What Is the Main Idea?
It has been suggested that if a woman takes probiotic supplements during pregnancy then this could help reduce the chances of the child developing an allergy. However, there is not enough high-quality research to test or support this theory. The authors of the open-access research article “OFFSPRING: A SPRING Follow-Up Study Assessing the Efficacy of Maternal Probiotics and Allergic Disease in the Child”, published in the journal International Archives of Allergy and Immunology, aimed to find out more.
What Else Can You Learn?
You can learn about common allergic diseases that children experience and also find out about the microbiota and probiotics.
If a mother takes probiotic supplements when pregnant, this does not appear to have any health benefit for the child.
What Is Allergic Disease?
Allergic diseases are a type of immune problem. They include asthma (affecting the lungs), allergic rhinitis/hay fever (affecting the nose area), eczema (affecting the skin), and also allergies to foods, insects (such as bee stings), and medicines.
Allergic diseases are some of the most common health problems for children, even though they are not spreadable from person to person. At the moment, about 1 in every 3 children experience an allergic disease. Unfortunately allergic diseases are becoming more common in children all around the world.
What Causes Allergic Diseases?
It is agreed that there are many causes of allergic diseases. These causes include genetics, diet, medicines (such as antibiotic use), and environment problems (such as air pollution or mold in the home). There is some proof that environment problems may affect a baby before it is born (for example, when a pregnant mother breathes polluted air).
What Is the Microbiome?
The microbiome is the name for tiny organisms that live together. These include bacteria, fungi and viruses. Microbiomes are a good thing, and exist naturally in the environment. Microbiomes also exist on our skin and inside our body (such as in the gut) and are sometimes called “good bacteria”. Our microbiome helps to keep our body healthy. Even unborn babies have a microbiome. In fact, research has shown that the “contents” of the microbiome in unborn babies may affect their immunity after they are born.
What Are Probiotics?
Probiotics are supplements (e.g., pills, capsules, liquids) or foods (e.g., some yoghurts and fermented cabbage) that contain live “good” bacteria, like those that are found in the body’s natural microbiome. The probiotics used for the research in this paper contained bacteria from groups called Lactobacillus rhamnosus GG and Bifidobacterium lactis BB12.
Why Take Probiotics during Pregnancy?
Some scientists have suggested the idea that, if a mother takes probiotic supplements when pregnant, this could have a good effect on the baby’s microbiota, which could then help prevent the baby having an allergic disease once born. At the moment, the World Allergy Organization (WAO) recommends this for pregnant women who have a high chance of their baby having an allergic disease.
What Do Researchers Already Know about Taking Probiotics during Pregnancy?
The researchers report that there is a knowledge gap about taking probiotics during pregnancy. This means that there is not enough research to be sure about the positive effects, or to know the details needed for treatment (such as how much to take). The researchers identified an opportunity to explore this theme further.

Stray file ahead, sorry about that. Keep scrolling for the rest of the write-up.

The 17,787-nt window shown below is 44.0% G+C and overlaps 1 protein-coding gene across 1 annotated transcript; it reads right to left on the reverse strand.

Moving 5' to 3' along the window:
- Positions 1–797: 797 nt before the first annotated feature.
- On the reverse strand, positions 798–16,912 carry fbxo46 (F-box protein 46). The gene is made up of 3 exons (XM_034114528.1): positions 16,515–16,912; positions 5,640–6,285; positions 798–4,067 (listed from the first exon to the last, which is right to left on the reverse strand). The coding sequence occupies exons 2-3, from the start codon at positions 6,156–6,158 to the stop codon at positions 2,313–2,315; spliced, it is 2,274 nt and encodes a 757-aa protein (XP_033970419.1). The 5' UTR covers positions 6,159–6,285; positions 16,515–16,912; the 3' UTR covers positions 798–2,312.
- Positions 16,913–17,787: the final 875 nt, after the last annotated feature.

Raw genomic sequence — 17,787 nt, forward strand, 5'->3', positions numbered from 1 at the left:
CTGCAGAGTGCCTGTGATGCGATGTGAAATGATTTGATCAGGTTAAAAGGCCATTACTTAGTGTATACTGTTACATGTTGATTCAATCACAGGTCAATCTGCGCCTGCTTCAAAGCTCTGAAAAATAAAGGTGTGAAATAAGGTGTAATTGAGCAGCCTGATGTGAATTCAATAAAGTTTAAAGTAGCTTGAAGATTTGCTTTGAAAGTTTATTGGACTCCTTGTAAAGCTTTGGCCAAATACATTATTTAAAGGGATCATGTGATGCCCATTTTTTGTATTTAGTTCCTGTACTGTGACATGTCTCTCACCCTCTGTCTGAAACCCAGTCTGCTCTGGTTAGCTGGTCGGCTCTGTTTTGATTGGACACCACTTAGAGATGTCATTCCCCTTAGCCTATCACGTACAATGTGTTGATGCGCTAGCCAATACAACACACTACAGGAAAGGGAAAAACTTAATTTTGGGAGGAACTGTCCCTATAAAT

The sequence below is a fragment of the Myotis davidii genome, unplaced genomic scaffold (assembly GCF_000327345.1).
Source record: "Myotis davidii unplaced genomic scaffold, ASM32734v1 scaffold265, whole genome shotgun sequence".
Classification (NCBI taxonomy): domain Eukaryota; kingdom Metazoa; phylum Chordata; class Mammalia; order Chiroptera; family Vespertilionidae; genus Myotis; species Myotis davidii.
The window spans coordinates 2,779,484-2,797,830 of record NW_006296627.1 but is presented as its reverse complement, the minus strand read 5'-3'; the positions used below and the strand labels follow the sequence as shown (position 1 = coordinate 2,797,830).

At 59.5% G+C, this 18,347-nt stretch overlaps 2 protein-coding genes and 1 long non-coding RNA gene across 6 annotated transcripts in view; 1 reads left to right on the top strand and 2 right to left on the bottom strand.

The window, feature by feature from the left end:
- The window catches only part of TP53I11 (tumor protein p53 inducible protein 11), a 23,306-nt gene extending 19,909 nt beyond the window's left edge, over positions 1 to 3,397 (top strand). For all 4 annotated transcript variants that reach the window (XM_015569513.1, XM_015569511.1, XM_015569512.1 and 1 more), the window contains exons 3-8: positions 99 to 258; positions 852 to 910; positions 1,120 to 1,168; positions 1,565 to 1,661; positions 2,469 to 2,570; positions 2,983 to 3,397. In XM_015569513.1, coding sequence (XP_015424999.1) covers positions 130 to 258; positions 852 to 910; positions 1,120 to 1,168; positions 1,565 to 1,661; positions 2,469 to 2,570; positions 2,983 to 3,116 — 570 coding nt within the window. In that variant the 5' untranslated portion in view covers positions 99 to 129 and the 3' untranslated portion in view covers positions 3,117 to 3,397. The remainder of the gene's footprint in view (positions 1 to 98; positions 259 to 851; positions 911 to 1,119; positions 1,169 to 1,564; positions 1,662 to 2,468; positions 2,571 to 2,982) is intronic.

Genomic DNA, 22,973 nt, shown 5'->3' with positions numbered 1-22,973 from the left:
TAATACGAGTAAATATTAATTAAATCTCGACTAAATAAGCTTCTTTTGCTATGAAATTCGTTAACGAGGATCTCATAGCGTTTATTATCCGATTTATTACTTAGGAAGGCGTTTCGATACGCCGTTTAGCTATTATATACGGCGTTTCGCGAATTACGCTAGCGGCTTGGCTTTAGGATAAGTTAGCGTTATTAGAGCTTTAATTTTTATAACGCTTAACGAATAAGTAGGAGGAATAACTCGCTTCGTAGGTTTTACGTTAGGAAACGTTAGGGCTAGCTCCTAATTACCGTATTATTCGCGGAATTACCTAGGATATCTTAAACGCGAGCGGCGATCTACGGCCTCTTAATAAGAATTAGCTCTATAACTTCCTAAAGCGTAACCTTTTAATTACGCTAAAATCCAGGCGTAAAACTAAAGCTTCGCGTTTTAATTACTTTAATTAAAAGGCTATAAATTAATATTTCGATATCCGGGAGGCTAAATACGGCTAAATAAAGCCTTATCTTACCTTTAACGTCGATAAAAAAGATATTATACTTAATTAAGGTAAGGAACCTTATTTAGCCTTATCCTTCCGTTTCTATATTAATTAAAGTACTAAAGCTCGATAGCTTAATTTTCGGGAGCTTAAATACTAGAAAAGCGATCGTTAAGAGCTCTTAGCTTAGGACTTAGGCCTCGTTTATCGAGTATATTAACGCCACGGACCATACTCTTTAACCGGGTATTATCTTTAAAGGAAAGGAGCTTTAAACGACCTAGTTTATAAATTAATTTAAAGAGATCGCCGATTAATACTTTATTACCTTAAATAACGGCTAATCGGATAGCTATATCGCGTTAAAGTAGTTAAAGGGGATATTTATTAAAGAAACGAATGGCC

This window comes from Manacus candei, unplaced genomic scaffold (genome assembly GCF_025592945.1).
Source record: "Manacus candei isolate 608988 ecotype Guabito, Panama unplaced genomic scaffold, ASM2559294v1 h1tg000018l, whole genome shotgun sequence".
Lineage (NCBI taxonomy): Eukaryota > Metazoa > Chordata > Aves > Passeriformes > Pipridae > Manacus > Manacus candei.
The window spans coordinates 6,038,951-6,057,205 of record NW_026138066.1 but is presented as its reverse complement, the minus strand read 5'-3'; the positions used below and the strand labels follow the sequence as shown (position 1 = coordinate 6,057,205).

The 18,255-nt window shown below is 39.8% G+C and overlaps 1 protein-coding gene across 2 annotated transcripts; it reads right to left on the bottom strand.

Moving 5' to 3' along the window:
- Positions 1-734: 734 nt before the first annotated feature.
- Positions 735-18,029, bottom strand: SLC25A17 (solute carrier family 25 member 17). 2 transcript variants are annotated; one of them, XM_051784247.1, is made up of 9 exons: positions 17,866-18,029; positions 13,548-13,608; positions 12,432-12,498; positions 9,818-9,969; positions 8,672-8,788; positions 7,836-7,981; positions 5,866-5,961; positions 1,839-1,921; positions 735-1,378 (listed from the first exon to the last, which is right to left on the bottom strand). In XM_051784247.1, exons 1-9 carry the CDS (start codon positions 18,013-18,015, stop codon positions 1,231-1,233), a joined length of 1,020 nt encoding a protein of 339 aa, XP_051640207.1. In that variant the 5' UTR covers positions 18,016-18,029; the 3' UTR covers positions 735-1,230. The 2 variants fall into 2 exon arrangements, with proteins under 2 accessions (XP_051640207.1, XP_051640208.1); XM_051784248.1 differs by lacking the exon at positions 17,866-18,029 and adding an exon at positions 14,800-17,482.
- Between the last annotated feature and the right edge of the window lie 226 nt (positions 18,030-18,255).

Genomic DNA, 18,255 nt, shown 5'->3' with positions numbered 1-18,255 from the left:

What Questions Did the Researchers Ask?
Previously, the researchers had studied a group of pregnant women taking probiotics to see if the probiotics reduced the development of a pregnancy complication known as gestational diabetes mellitus. This previous study divided the pregnant women into two groups. One group of women took probiotics and the second group did not (known as placebo). As is normal for this type of research, none of the women knew if they were taking a “real” probiotic supplement or a “fake”, so that psychological factors did not affect the results.1 The babies born to these women had grown up and were between 3 and 7 years old. The researchers could now study information about the children’s health and look for a connection with their mothers taking probiotic supplements or placebo.
How Did They Answer These Questions?
The researchers collected information on the children using internationally accepted scientific ways. They gained permission from the mothers and sent questionnaires to find out about the children’s health. The researchers received information about 107 children (no multiple births such as twins were included in the study).
What Did the Researchers Look for?
The researchers used scientific techniques to look for differences between the children whose mothers took probiotics, and the children whose mothers took no probiotics. They examined information about problems with allergic disease, frequency of other illnesses and hospital visits, and also problems such as autism spectrum disorder (ASD) and attention disorders (ADHD).
What Did the Researchers Find out?
The researchers found no differences between the children whose mothers took probiotics and those whose mothers took no probiotics.
Since this study looked at women who had a low chance of their baby having an allergic disease, the researchers identified that it is important to do further studies on women who have a high chance of their baby having an allergic disease. It is possible that a difference may be found for these women and babies.
Also, they state that studies with a larger number of women need to be done, in order to give stronger results. Similarly, they recommend that future research should aim to explore aspects such as the amount of probiotic taken, and at what stage of pregnancy.
1In the initial study it was concluded that probiotic use during pregnancy did not prevent gestational diabetes mellitus.